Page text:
And I realize with all the noise called “talking” in my house, that talking that is nothing but talking, that is so much a part of my house and my past and myself you can’t hear it as several conversations, but as one roar like the roar inside a shell, I realize then that this is my life, with its dragon arabesques of voices and lives intertwined, rushing like a Ganges, irrevocable and wild, carrying away everything in reach, whole villages, pigs, shoes, coffeepots, and that little basket inside the coffeepot that Mother always loses each morning and has to turn the kitchen upside down looking for until someone thinks to look in the garbage. Names, dates, a person, a spoon, the wing tips my father buys at Maxwell Street and before that in Mexico City, the voice that gasped from that hole in the chest of the Little Grandfather, the great-grandfather who stank like a shipyard from dyeing rebozos black all day, the car trips to Mexico and Acapulco, refresco Lulú soda pop, taquitos de canasta hot and sweating from a basket, your name on a grain of rice… All, all, all of this, and me shutting the noise out with my brain as if it’s a film and the sound has gone off, their mouths moving like snails against the glass of an aquarium.

It is at this level that Caramelo is most memorable. If nothing else, its inventive, irreverent use of the English language is something to reckon with. The Reyes family goes back and forth from Spanish to English. They also live in translation, so to speak. Hear them talk, and you’ll be mesmerized by the way they think in one language but use another:

The old proverb was true. Spanish was the language to speak to God and English the language to talk to dogs. But father worked for the dogs, and if they barked he had to know how to bark back. Father sent away for the Inglés Sin Stress home course in English. He practiced, when speaking to his boss,–Gud mórning, ser. Or meeting a woman,–Jáu du iú du? If asked how he was coming along with his English lessons,–veri uel, zanc iú.

In her delivery of the English style, Cisneros infuses the language with a flair that is enlightening. “Vamos al Más-güel,” a character states when announcing a trip to church on Maxwell Street. Or “May I trouble you to ask for what time is?” states one character, marked by the Spanish, ¿Puedo molestarlo con preguntar qué hora es? These automatic translations mark the entire volume. They made me think of the best parts of Jonathan Safran Foer’s ingenious yet unsatisfying Everything Is Illuminated: loose renditions, in neither Spanish nor English, and yet both at the same time. Throughout Caramelo, Cisneros also invents a system of dialogue that borrows from the Spanish. Rather than use the customary quotations, she uses dashes. The strategy might seem at first confusing, even clumsy, but it ultimately enables her to frame the Reyes family in a linguistic context that stands on its own. This is an achievement, for, more than anything else, son lo quer dicen y cómo es que lo dice: They are what they say and how they say it.

This, in short, is a work that displays maturity. Whereas The House on Mango Street was more about form than content and underdeveloped in approach to character, Caramelo is brave, kaleidoscopic and ambitious. Its length allows Cisneros to move in different directions at once, and to bring life to her creatures. These creatures do not always feel well-rounded, nor are they invariably interesting. But the effort that has gone into modeling them is a leap from Mango Street, and also from the concerns of an earlier group of Chicano writers who used the family saga. The oeuvres of Tomás Rivera, Rolando Hinojosa and Rudolfo Anaya are characterized by an attachment to the soil that is decisive. The genealogical epic in their work is also infused by a type of folklore, in the case of Anaya, that is found in religious rites and legends. Rivera’s And the Earth Did Not Devour Him is a series of interrelated vignettes about migrant life in Texas. These writers were succeeded by a generation defined by the civil rights era, particularly by the Chicano movement. Their tone was belligerent, their work a journey of self-definition in political terms–equality, justice and affirmation–and the literature they produced, at least in its early stages, was in the form of protest. A few of these authors moved on to a more introspective mood, but their activism still defines them. Cisneros inherited from them her confrontational ethos, but her connections to los Unaited Estaits are more abstractly put forth in her work.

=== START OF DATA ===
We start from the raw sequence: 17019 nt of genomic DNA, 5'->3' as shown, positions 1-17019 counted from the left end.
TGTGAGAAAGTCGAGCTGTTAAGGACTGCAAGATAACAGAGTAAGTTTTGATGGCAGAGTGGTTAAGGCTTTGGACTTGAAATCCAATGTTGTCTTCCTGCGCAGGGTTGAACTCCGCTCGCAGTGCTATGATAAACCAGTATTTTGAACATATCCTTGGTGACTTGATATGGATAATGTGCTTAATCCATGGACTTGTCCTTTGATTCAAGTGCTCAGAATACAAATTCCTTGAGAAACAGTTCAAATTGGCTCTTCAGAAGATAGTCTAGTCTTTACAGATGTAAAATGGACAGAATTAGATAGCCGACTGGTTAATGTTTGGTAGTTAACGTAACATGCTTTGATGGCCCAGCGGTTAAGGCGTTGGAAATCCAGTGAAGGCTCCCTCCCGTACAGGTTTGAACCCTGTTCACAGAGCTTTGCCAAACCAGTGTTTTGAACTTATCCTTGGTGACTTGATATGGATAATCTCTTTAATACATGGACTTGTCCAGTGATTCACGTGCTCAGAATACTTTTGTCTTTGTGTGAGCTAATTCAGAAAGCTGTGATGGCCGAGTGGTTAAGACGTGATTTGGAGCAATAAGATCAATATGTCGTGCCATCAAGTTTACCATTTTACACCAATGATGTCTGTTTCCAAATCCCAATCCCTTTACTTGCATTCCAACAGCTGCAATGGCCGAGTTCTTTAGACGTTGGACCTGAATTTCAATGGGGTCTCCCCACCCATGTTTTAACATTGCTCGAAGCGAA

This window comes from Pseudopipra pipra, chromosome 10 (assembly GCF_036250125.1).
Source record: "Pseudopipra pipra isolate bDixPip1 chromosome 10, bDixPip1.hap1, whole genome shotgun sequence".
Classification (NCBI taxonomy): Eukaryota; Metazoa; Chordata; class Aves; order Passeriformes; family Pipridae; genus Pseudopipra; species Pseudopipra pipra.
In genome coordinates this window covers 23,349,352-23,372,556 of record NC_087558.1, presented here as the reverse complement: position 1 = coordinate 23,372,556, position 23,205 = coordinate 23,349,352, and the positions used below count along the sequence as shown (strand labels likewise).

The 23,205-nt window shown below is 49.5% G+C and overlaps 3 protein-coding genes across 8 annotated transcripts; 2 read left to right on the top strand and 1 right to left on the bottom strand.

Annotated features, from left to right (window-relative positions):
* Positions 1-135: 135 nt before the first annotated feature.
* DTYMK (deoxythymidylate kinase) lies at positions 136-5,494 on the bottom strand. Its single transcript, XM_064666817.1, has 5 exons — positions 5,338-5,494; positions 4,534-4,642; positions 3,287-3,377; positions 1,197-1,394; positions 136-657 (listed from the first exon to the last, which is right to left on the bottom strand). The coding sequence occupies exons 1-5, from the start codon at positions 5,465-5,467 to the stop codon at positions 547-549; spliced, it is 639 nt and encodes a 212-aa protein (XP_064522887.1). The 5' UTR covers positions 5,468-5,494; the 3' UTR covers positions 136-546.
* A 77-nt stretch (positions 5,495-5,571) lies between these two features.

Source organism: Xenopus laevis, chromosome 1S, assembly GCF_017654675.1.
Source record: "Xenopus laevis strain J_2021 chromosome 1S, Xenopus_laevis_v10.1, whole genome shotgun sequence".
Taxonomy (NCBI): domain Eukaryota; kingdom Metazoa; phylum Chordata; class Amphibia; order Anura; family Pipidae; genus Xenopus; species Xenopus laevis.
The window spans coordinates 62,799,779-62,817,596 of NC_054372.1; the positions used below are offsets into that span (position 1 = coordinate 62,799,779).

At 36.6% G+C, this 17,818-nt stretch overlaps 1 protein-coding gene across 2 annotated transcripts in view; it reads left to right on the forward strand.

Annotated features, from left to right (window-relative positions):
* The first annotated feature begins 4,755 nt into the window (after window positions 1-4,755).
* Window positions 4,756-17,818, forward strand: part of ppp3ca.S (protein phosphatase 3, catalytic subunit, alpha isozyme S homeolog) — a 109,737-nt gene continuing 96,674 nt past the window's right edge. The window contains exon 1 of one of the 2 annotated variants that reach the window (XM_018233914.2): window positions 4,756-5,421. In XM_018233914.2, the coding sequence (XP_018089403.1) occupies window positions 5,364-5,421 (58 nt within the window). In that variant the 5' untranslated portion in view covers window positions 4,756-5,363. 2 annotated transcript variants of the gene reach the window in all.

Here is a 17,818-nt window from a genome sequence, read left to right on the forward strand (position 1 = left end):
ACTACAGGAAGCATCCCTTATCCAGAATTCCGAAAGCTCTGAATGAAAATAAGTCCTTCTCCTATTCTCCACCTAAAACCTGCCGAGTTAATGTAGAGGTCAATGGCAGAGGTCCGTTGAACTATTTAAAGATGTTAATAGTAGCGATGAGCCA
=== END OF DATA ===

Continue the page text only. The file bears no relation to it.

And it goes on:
In Caramelo her explorations of the labyrinthine dialogue between the United States and Mexico are sophisticated. They champion an erasing of borders, even as the border, in and of itself, is on its way to becoming a mere totemic barrier. Cisneros, like Poniatowska, is always ideological. But politics per se were relatively absent in her previous fiction, and in Caramelo they emerge in the form of reflections on America and, even more instructively, in comments on the precariousness of intraethnic relations. She sprinkles her narrative with sharp, arresting comments on Mexicans north and Chicanos south of la frontera: “Something happened when they crossed the border,” Cisneros writes. “Instead of being treated like the royalty they were, they were after all Mexicans, they were treated like Mexicans…. In the neighborhoods she could afford, [Lala’s grandmother] couldn’t stand being associated with these low-class Mexicans, but in the neighborhoods she couldn’t, her neighbors couldn’t stand being associated with her.” Elsewhere, her father, always ranting and raving about Chicanos, described them as “exagerados, vulgarones, zoot-suiting, wild-talking, mota-smoking, forgot-they-were-Mexican Mexicans.”

What does a single novel teach? Everything and nothing. Caramelo does not wean us from the genealogical tyranny that has become endemic in Latino letters. It is occasionally self-indulgent and does not always investigate archetypes under the freshest light. It does, however, present an opportunity to rethink the marriages of literature and society and of language and the novel in Latino letters. To what extent does pop culture replace individual memory? And what is the fate of English in our hands? Cisneros, by surfing on the obsessions that define her own generation, challenges us to go beyond. Through verbal ingenuity, through the unrepentant border-crossing of her imagination, her novel is as much Mexican as it is American. Might literature like Caramelo make Poniatowska’s distinction between Chicana and Mexicana vanish into thin air?